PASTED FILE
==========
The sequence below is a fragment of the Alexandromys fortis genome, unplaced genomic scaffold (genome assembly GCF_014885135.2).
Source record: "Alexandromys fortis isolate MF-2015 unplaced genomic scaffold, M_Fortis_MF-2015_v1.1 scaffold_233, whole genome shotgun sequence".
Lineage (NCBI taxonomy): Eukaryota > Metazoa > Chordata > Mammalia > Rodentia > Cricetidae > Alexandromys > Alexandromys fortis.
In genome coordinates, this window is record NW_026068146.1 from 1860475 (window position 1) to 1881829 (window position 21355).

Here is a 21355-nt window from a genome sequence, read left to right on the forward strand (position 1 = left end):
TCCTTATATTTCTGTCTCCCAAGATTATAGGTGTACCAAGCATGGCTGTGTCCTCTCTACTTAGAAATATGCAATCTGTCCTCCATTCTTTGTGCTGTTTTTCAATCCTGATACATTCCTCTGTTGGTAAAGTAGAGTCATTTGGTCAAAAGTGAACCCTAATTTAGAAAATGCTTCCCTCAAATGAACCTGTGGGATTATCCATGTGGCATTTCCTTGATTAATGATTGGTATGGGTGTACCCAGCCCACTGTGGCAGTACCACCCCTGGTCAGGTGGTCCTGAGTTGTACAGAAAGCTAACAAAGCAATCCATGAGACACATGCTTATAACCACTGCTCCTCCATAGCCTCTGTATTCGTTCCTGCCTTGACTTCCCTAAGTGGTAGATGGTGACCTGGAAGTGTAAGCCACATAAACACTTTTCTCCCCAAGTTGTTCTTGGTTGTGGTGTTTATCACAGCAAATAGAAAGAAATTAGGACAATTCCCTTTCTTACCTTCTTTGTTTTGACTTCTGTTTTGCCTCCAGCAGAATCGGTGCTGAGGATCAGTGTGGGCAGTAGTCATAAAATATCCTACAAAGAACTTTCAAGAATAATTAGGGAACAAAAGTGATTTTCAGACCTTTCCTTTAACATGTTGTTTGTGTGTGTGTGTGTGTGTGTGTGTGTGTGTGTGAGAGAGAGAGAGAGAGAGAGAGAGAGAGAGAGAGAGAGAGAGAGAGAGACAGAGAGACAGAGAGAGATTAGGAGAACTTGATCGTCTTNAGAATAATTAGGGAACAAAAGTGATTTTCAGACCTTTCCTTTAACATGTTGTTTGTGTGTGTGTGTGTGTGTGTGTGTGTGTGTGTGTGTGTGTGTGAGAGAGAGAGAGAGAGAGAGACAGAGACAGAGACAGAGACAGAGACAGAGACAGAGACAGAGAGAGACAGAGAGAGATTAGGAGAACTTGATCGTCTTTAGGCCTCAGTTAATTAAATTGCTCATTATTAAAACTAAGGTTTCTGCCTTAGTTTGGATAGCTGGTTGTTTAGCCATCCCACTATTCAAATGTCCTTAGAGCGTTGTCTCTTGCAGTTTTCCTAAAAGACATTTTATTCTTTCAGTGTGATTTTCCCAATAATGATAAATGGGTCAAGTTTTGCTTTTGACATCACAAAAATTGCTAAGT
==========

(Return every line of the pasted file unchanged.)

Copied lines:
The sequence below is a fragment of the Alexandromys fortis genome, unplaced genomic scaffold (genome assembly GCF_014885135.2).
Source record: "Alexandromys fortis isolate MF-2015 unplaced genomic scaffold, M_Fortis_MF-2015_v1.1 scaffold_233, whole genome shotgun sequence".
Lineage (NCBI taxonomy): Eukaryota > Metazoa > Chordata > Mammalia > Rodentia > Cricetidae > Alexandromys > Alexandromys fortis.
In genome coordinates, this window is record NW_026068146.1 from 1860475 (window position 1) to 1881829 (window position 21355).

Here is a 21355-nt window from a genome sequence, read left to right on the forward strand (position 1 = left end):
TCCTTATATTTCTGTCTCCCAAGATTATAGGTGTACCAAGCATGGCTGTGTCCTCTCTACTTAGAAATATGCAATCTGTCCTCCATTCTTTGTGCTGTTTTTCAATCCTGATACATTCCTCTGTTGGTAAAGTAGAGTCATTTGGTCAAAAGTGAACCCTAATTTAGAAAATGCTTCCCTCAAATGAACCTGTGGGATTATCCATGTGGCATTTCCTTGATTAATGATTGGTATGGGTGTACCCAGCCCACTGTGGCAGTACCACCCCTGGTCAGGTGGTCCTGAGTTGTACAGAAAGCTAACAAAGCAATCCATGAGACACATGCTTATAACCACTGCTCCTCCATAGCCTCTGTATTCGTTCCTGCCTTGACTTCCCTAAGTGGTAGATGGTGACCTGGAAGTGTAAGCCACATAAACACTTTTCTCCCCAAGTTGTTCTTGGTTGTGGTGTTTATCACAGCAAATAGAAAGAAATTAGGACAATTCCCTTTCTTACCTTCTTTGTTTTGACTTCTGTTTTGCCTCCAGCAGAATCGGTGCTGAGGATCAGTGTGGGCAGTAGTCATAAAATATCCTACAAAGAACTTTCAAGAATAATTAGGGAACAAAAGTGATTTTCAGACCTTTCCTTTAACATGTTGTTTGTGTGTGTGTGTGTGTGTGTGTGTGTGTGTGTGAGAGAGAGAGAGAGAGAGAGAGAGAGAGAGAGAGAGAGAGAGAGAGAGACAGAGAGACAGAGAGAGATTAGGAGAACTTGATCGTCTTNAGAATAATTAGGGAACAAAAGTGATTTTCAGACCTTTCCTTTAACATGTTGTTTGTGTGTGTGTGTGTGTGTGTGTGTGTGTGTGTGTGTGTGTGTGAGAGAGAGAGAGAGAGAGAGACAGAGACAGAGACAGAGACAGAGACAGAGACAGAGACAGAGAGAGACAGAGAGAGATTAGGAGAACTTGATCGTCTTTAGGCCTCAGTTAATTAAATTGCTCATTATTAAAACTAAGGTTTCTGCCTTAGTTTGGATAGCTGGTTGTTTAGCCATCCCACTATTCAAATGTCCTTAGAGCGTTGTCTCTTGCAGTTTTCCTAAAAGACATTTTATTCTTTCAGTGTGATTTTCCCAATAATGATAAATGGGTCAAGTTTTGCTTTTGACATCACAAAAATTGCTAAGT